SoFi ("Social Finance Inc.") is a San Francisco-based fintech founded in 2011. What started as a solution for student debt-laden millennials has turned into a one-stop personal finance shop. Today, SoFi boasts over 2 million "members." The company offers personal loans, home loans, private student loans, student loan refinancing, auto loan refinancing, credit cards, insurance, cash management accounts, robo-advisory services, and brokerage services—aka SoFi Active Investing.

SoFi Active Investing (provided by SoFi Securities LLC) launched in 2019. In early 2021, SoFi went public by merging with Social Capital Hedosophia Corp V, a special-purpose acquisition corporation (SPAC) run by venture capitalist Chamath Palihapitiya. SoFi began trading under its own name and ticker symbol—SOFI—on June 1, 2021, on the Nasdaq stock exchange. The company also announced in 2021 that any SoFi member with an Active Investing account is eligible to participate in IPOs with no account minimums. We’ll look at SoFi Active Investing to help you determine if it is a good fit for your portfolio needs.

Key Takeaways

  • SoFi aims to be a "one-stop shop" for financial services from credit cards to investing.
  • SoFi Active Investing offers commission-free trading on stocks, ETFs, and fractional shares (aka "Stock Bits"), plus fee-based cryptocurrency trading.
  • You can buy and sell stocks, ETFs, and cryptocurrencies via SoFi's desktop platform or its easy-to-use mobile app.
  • SoFi Active Investing does not support mutual funds, fixed income, options, futures, or commodities.

Who Score Priority Is For

SoFi is best suited for beginner stock and ETF investors seeking zero commissions, low account minimums, and an easy-to-use mobile app. SoFi may also be a good choice if you want to keep all your finances in one place as the company offers a wide range of other financial services, including student loan refinancing, credit cards, and mortgages. However, if you would like to invest in mutual funds, options, futures—or anything besides stocks, ETFs, and crypto—SoFi is not the broker for you. You'll also want to look elsewhere if you're searching for a broker that offers margin trading or a robust trading platform.

Pros
  • $0 stock and ETF trades

  • Easy-to-use mobile app

  • Free access to financial advisors

Cons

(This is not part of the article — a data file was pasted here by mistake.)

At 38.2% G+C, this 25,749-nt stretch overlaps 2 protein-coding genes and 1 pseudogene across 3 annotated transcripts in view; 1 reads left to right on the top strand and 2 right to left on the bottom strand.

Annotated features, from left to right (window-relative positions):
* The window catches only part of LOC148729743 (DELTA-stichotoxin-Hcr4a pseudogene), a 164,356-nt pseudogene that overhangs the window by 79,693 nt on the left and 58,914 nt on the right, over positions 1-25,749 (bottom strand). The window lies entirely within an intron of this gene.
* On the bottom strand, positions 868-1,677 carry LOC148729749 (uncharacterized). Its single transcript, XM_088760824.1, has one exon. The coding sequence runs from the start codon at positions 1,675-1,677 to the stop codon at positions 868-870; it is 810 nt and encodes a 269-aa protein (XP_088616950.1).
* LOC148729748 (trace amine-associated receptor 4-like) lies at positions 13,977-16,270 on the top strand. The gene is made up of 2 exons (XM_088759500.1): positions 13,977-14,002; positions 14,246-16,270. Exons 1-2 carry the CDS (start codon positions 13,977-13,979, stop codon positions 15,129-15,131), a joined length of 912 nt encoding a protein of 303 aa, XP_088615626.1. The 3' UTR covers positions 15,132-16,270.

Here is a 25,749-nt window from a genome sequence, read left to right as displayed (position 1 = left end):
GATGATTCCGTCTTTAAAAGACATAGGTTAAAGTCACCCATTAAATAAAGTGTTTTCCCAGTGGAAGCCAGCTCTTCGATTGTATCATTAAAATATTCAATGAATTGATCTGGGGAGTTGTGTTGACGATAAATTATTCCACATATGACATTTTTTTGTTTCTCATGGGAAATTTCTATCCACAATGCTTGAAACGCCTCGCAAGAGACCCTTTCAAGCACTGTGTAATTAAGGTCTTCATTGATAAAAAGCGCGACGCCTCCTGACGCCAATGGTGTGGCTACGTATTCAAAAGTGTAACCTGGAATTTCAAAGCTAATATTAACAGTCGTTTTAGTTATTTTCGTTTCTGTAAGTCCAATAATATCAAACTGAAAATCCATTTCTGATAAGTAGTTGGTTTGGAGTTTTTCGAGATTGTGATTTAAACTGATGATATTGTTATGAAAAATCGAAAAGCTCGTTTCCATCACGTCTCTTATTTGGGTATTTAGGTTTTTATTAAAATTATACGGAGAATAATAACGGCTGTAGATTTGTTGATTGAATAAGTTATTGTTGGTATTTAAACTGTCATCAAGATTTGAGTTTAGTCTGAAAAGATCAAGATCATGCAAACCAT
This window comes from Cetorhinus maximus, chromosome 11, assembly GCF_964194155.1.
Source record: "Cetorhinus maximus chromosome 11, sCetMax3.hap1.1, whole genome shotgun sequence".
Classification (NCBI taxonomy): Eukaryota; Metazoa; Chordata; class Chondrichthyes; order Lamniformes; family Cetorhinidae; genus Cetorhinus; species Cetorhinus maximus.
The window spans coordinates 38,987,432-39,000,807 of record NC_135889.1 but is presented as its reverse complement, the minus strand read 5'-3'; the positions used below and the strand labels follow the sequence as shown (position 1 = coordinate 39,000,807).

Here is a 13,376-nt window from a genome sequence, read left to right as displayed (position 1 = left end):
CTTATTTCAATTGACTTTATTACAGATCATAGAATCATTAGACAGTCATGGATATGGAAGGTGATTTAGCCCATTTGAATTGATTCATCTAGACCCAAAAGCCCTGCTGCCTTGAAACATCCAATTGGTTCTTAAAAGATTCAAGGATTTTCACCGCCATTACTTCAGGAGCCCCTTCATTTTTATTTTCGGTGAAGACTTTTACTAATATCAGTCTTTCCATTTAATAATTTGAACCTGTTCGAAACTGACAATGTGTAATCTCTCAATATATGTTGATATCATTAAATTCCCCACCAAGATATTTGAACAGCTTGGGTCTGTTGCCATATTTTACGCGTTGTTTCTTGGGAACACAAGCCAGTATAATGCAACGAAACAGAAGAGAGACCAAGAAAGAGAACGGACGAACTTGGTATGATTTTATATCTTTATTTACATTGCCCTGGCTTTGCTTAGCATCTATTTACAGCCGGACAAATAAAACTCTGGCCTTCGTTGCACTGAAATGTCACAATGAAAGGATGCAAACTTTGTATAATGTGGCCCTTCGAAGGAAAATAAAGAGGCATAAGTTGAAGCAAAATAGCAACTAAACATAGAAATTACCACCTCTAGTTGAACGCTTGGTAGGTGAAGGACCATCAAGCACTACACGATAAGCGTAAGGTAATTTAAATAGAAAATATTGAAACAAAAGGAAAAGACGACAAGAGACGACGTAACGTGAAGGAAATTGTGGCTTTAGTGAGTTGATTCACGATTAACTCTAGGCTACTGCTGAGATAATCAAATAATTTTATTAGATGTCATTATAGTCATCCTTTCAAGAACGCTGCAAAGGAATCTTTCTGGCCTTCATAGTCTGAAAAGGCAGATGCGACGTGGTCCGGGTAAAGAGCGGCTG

• Small selection of investment products

  • No-frills investing experience

  • Limited track record

Pros Explained 

  • SoFi, like most brokerages today, offers commission-free trading for online stock and ETF trades (including fractional shares). However, keep in mind that ETFs have management fees that will reduce your returns. Be sure to read your fund's prospectus to understand these fees and how they impact your bottom line.
  • The SoFi mobile app is well-designed and easy to navigate. It's worth noting, however, that the app's investing-specific tools are limited—you'll find only basic charts, a few company details, a news feed, and a no-frills order ticket. Still, you can keep track of all your finances in one platform if you participate in other SoFi offerings, such as credit cards and personal loans.
  • All SoFi customers have access to the “Get Your Money Right” program, which provides free, customized financial advice from SoFi's team of full-time financial planners. The meetings are virtual and the planners don't actually sell SoFi products. Instead, the planners are non-commissioned employees held to the fiduciary standard, meaning they are legally required to make recommendations with your best interests in mind.

Cons Explained 

  • SoFi offers access to U.S. stocks, ETFs, and fractional shares, plus about 20 cryptocurrencies (with plans to provide more). That means if you want to trade anything else—mutual funds, options, futures, currencies, and so on—you'll have to look elsewhere.
  • SoFi's Active Investing platform offers just enough tools to do some light research and place simple trades. There are no advanced order types here and no short sales. The charts SoFi offers are basic and offer few customization options. You won't find much in terms of fundamental analysis, and there are virtually zero technical analysis tools.
  • SoFi has been around since 2011, but its brokerage arm launched just a few years ago, in 2019. That could be concerning to some investors who seek a more experienced broker to handle their money.

Usability

It's easy to open a SoFi Invest account online or in the app. You'll find step-by-step instructions on how to get started, and you may need to upload a copy of your driver's license, passport, SSN card, bank statement, or utility bill if requested to do so. SoFi will email you if it needs any additional information and inform you within a few business days if your account has been approved (or declined). After that, you can fund your account and start investing. Note that only U.S. citizens and green card holders can open an Active Investing account at SoFi.